The Nation: Football Coach Prayer SCOTUS Decision ‘Not About Freedom’ but ‘Coercion’

WASHINGTON, DC - APRIL 25: Former Bremerton High School assistant football coach Joe Kennedy takes a knee in front of the U.S. Supreme Court after his legal case, Kennedy vs. Bremerton School District, was argued before the court on April 25, 2022 in Washington, DC. Kennedy was terminated from his …
Win McNamee/Getty Images

A recent Supreme Court ruling defending a football coach’s right to pray on the field after games is “not about freedom” but about “coercion,” according to a recent piece in the Nation. The article claims the decision ignores the freedom of students “to not pray,” while lamenting that a “white Christian” taking a knee in the name of “freedom of religion” is considered a “hero” while a teen protesting “police getting away with murder” is told to “shut up” and play.

The Monday essay titled, “A Football Coach’s Prayer Is Not About Freedom. It’s About Coercion,” and penned by the magazine’s sports editor Dave Zirin, calls the Supreme Court decision to allow a football coach to “become a dictator-priest,” one “riddled with lies.”

The piece begins by declaring this “the season of coercion” for the Supreme Court’s “illegitimate majority,” highlighting the Court’s recent ruling on abortion.

“While forcing pregnant people to either die on the operating table, engage in illegal abortions, or give birth has rightly garnered most of the coverage, our ruling clerics issued another celebration of coercion on Monday,” Zirin writes.

Pointing to the Kennedy vs. Bremerton School District case that involved Coach Joseph Kennedy’s right to pray in the school’s locker room before kickoff and on the field following games, Zirin lamented that “in a 6-3 ruling—the only vote that seems to matter any longer—they ruled that a football coach could lead his team in prayer at a public school.”

He then calls the majority decision, “more than a dismissive wave of the hand at the right of children to be free from religion” and “filled with falsehoods,” claiming Kennedy’s prayers were not quiet, with him having “insisted on taking it to midfield, about as public a place as possible.”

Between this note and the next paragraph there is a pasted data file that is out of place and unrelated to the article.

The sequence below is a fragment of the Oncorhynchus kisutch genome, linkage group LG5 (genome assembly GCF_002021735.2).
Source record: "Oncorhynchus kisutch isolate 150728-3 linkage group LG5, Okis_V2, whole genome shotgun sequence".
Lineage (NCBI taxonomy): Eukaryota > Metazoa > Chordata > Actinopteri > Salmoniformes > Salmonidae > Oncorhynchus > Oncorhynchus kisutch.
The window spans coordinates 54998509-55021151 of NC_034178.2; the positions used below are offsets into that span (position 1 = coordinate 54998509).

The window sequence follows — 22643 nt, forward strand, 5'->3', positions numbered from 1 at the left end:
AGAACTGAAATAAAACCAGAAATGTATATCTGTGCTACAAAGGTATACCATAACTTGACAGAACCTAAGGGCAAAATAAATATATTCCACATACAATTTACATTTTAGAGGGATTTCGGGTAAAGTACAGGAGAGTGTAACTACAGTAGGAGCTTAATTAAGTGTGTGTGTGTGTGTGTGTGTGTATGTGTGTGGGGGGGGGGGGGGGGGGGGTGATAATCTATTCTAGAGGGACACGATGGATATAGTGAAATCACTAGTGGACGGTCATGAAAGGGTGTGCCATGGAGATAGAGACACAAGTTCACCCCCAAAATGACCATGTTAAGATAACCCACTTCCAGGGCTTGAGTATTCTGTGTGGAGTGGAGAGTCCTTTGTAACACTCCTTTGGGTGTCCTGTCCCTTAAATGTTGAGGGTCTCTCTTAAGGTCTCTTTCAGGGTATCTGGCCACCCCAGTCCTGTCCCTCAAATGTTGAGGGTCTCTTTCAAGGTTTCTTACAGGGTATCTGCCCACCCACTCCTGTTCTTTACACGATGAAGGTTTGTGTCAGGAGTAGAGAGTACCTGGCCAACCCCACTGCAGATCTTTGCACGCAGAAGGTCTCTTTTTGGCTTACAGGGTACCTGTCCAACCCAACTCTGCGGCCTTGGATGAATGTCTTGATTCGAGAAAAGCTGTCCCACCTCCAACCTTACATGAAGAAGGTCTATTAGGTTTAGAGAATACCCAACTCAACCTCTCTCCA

“He was seemingly daring the district to do something,” Zirin charges, adding that Kennedy can be expected “to appear soon on the right-wing gravy-train lecture circuit along with those idiots who waved guns at the Black Lives Matter protesters.”

Nor did the coach lose his job, he writes, despite the decision indicating so.

“No one was fired for praying,” Zirin writes. “He was put on paid leave after repeated refusal to listen to the school’s administration and then declined to reapply for his job.”

“But when you are a talk radio hack in a black robe, you write what your audience wants to hear,” he added.

Zirin, who authored The Kaepernick Effect: Taking a Knee, Changing the World, went on to allege that the “greater issue” with the decision is that the majority, “in their zeal,” chose to ignore “the freedom of the students to not pray.”

He then calls the justification that “no one has to pray if they choose not to,” a “risible” perspective.

“Anyone who has ever played high school sports knows that if your coach is doing something, particularly something religious, and expects you to join, then you had better do it,” Zirin says, adding that any opposition from a team member would be labeled a “distraction” or “locker-room cancer” or perhaps something worse.

In such a scenario, the coach — “particularly if they are a malignant narcissist” — will likely make players “pay a price with the greatest power they have” over them, that being “playing time,” according to Zirin.